I think that is amendments Nos. 141, 142-----

They are all related.

Yes. Amendment No. 142 affects line 12.

It is between lines 11 and 12.

I will not accept the amendment because section 35 already deals with these issues.

Amendment No. 142 is similar as it seeks to make an insertion between lines 11 and 12 again.

They are all in that group. Can we get back to amendment-----

I know we have gone through amendment by amendment, but I am not much clearer as to how the Department intends to deal with these minors. Perhaps the Minister of State might explain what he means by not accepting the amendments. The issue here is about unaccompanied minors coming in, the competency of people to interview them and having the proper training in place. I ask him to talk us through the procedure envisaged by the Department in that scenario in order that we are all clear as to how things will change under this new protection regime.

I wish to raise a point a number of us raised on Second Stage, namely, children's rights under the Bill and to ensure that the rights of children, particularly children who come into Ireland as unaccompanied minors, are adequately protected. I was very heartened to hear the Minister speak about this last night in her speech and in her response where she pointed out how much the practice has improved and how much better it is now.

As colleagues will recall, at one point unaccompanied minors were housed in hostels where they were extremely vulnerable to being trafficked or exploited. There were real concerns about child protection issues. As colleagues are aware and as the Minister reminded us last night, much better practice is now in place through ensuring unaccompanied minors are now accommodated in foster homes, which is very welcome.

I appreciate the sentiment behind the amendments. As the Minister of State said, all of us seek to ensure we have adequate humanitarian protections in place, particularly for children and child applicants. I am very encouraged by the explicit wording in section 35 which provides that the authorised officer, to be renamed the international protection officer after Committee Stage, shall take the best interests of the child as a primary consideration. By having those words right at the start of the section it is clear that all the other provisions of the section must be read in light of that consideration. That is the primary consideration and it is fairly clear that the Child and Family Agency will appoint a person who will then be given the opportunity to inform the child about the meaning and consequences of the interview and so on. A number of practical points are set out as to what will be done, but they all must be done in the light of the best interests of the child as the primary consideration. That covers a great deal of the child protection issues we are all very concerned about.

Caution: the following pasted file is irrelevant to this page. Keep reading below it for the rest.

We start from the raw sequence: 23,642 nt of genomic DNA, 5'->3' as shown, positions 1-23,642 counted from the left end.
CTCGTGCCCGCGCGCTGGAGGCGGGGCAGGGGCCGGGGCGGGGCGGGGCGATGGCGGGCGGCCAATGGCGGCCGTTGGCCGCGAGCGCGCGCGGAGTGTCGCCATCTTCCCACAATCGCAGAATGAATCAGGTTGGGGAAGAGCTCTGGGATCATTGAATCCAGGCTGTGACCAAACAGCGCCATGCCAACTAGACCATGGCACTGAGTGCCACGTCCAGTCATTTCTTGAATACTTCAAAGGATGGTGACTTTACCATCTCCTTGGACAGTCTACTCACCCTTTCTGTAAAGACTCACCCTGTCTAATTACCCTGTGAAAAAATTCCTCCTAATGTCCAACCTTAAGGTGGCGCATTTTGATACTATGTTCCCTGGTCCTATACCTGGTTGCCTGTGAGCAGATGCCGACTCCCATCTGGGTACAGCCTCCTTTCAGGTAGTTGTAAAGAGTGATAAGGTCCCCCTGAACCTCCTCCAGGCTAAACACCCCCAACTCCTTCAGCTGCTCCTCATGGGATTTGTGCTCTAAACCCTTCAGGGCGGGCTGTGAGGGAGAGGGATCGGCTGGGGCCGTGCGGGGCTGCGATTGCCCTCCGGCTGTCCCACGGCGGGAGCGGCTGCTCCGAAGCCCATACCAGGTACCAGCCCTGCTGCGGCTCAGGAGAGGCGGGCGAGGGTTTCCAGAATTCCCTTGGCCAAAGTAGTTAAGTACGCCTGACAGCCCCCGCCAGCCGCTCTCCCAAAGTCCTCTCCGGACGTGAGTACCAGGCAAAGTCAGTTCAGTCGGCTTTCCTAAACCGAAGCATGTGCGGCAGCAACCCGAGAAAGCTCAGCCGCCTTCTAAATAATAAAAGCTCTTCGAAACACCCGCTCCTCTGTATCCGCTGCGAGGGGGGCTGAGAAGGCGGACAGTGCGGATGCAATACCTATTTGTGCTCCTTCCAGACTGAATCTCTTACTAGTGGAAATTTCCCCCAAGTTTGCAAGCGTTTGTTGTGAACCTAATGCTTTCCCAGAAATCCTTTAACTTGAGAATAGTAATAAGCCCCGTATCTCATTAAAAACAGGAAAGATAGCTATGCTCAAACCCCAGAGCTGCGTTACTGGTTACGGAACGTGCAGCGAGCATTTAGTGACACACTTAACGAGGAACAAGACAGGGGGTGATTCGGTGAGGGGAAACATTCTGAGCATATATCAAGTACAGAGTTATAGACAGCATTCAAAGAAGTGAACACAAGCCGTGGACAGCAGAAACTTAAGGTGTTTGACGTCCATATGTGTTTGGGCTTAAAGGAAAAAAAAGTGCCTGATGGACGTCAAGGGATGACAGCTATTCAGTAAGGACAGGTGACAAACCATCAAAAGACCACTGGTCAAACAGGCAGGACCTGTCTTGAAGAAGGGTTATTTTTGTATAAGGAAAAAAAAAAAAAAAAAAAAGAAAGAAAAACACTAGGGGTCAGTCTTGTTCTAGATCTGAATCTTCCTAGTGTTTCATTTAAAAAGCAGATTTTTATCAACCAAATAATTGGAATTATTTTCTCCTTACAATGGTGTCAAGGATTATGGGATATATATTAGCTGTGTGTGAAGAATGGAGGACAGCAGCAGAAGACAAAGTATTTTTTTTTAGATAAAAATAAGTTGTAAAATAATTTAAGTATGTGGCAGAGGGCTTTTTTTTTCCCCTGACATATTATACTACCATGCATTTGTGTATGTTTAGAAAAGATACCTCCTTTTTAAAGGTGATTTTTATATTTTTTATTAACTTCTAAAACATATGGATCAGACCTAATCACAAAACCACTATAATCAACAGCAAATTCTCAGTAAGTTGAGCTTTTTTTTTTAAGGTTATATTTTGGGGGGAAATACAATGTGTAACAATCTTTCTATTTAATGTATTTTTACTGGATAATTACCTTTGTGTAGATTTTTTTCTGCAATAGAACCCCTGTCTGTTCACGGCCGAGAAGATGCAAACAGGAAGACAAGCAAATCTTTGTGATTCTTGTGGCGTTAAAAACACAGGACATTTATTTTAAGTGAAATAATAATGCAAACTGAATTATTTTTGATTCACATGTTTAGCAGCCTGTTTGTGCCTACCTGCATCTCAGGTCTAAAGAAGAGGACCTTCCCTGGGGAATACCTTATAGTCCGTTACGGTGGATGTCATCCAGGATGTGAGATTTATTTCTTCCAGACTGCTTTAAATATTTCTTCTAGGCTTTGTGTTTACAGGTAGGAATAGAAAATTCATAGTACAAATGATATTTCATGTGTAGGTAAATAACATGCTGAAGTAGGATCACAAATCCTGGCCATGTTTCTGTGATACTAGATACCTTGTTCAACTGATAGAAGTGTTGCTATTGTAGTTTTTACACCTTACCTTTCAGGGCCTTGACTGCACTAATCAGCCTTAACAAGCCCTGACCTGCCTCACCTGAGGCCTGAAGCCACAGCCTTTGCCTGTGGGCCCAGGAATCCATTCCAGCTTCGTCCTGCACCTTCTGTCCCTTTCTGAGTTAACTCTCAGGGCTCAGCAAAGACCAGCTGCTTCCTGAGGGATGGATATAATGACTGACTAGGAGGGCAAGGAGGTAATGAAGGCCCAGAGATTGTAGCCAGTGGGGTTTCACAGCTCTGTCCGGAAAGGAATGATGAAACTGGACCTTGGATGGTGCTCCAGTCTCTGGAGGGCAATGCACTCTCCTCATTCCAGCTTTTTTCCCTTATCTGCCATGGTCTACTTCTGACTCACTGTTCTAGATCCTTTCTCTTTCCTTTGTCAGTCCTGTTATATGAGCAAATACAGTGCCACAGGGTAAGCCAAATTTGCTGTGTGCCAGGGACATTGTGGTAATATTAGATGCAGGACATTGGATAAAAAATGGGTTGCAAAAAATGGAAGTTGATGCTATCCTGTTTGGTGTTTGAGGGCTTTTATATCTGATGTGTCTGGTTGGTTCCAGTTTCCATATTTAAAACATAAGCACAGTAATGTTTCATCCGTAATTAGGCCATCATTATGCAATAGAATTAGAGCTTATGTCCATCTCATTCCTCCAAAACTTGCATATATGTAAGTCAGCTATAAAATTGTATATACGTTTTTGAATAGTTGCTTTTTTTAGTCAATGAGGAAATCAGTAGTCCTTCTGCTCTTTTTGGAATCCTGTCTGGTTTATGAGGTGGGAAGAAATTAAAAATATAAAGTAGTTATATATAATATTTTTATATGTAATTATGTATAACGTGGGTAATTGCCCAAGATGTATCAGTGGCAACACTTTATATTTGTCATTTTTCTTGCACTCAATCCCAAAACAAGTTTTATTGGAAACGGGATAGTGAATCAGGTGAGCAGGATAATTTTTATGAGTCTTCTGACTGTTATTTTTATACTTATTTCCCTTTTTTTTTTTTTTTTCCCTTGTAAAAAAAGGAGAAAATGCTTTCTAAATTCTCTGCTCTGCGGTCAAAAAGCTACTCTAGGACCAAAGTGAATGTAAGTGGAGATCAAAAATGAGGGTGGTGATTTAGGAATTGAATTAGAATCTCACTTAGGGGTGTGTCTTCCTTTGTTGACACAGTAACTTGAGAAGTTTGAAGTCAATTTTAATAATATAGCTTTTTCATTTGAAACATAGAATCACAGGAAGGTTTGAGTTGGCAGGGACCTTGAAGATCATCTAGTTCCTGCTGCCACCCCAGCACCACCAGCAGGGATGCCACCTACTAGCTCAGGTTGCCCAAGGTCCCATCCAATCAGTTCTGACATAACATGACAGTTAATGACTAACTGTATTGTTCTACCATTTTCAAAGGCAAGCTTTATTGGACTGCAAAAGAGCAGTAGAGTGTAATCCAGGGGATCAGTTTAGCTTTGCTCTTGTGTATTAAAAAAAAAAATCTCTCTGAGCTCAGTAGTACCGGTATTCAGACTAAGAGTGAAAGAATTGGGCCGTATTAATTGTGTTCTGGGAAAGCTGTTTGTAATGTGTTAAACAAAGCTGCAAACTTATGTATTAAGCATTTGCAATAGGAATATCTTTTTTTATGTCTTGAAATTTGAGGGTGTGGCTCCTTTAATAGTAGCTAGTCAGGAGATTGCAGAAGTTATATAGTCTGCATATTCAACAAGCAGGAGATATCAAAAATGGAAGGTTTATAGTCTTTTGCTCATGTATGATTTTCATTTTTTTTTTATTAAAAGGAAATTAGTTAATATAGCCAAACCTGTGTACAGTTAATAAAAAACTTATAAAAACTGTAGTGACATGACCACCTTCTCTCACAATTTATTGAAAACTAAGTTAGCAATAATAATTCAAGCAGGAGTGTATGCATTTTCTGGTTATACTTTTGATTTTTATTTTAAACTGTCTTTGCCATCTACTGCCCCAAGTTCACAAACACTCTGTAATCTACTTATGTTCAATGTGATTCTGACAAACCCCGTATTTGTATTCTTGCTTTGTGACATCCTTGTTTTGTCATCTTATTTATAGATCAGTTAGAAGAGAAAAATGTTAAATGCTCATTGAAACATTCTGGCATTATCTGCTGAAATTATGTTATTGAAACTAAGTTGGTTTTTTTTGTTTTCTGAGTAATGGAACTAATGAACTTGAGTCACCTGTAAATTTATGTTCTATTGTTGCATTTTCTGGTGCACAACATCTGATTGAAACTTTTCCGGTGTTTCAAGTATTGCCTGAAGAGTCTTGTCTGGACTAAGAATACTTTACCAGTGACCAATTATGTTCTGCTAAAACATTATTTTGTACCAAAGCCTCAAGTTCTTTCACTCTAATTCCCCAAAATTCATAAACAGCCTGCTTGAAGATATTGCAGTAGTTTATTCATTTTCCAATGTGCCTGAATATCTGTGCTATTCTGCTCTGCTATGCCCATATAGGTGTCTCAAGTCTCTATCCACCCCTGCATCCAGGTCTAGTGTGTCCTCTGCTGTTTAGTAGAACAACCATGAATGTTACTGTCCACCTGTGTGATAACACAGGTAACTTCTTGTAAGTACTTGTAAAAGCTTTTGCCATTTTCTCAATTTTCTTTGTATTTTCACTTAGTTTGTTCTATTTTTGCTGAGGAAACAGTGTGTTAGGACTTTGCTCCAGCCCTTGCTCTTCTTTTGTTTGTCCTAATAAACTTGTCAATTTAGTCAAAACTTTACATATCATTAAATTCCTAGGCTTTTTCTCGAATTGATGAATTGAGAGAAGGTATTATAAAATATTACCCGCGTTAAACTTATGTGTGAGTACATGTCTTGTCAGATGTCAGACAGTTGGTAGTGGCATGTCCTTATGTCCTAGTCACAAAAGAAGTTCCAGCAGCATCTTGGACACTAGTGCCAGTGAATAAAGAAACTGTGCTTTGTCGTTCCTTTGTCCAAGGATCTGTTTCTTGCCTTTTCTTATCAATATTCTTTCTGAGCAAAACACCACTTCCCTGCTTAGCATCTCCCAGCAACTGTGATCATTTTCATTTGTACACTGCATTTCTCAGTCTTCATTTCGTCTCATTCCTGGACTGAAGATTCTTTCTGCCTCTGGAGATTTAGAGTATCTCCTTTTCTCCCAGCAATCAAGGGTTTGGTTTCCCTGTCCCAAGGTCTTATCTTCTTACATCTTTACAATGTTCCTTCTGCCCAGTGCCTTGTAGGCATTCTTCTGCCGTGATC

Is amendment No. 6 being pressed?

Could the Minister of State possibly respond to the question I asked?

As Senator Ivana Bacik has outlined, the entire thrust of the Bill is that the best interests of the child or unaccompanied minor is absolutely to the forefront of what we are trying to achieve. I understand the sentiments behind the amendments that were tabled and have no issue with them. However, we have confidence that the Bill is robust in that respect and will serve the best interests of the child or unaccompanied minor in all circumstances. While I appreciate that everybody across the House wants to ensure the Bill is absolutely robust, as has been stated by Senator Ivana Bacik and others, the Bill is framed in that context already. Therefore, individual amendments to underline that fact are not necessary. The Bill does that in its entire form.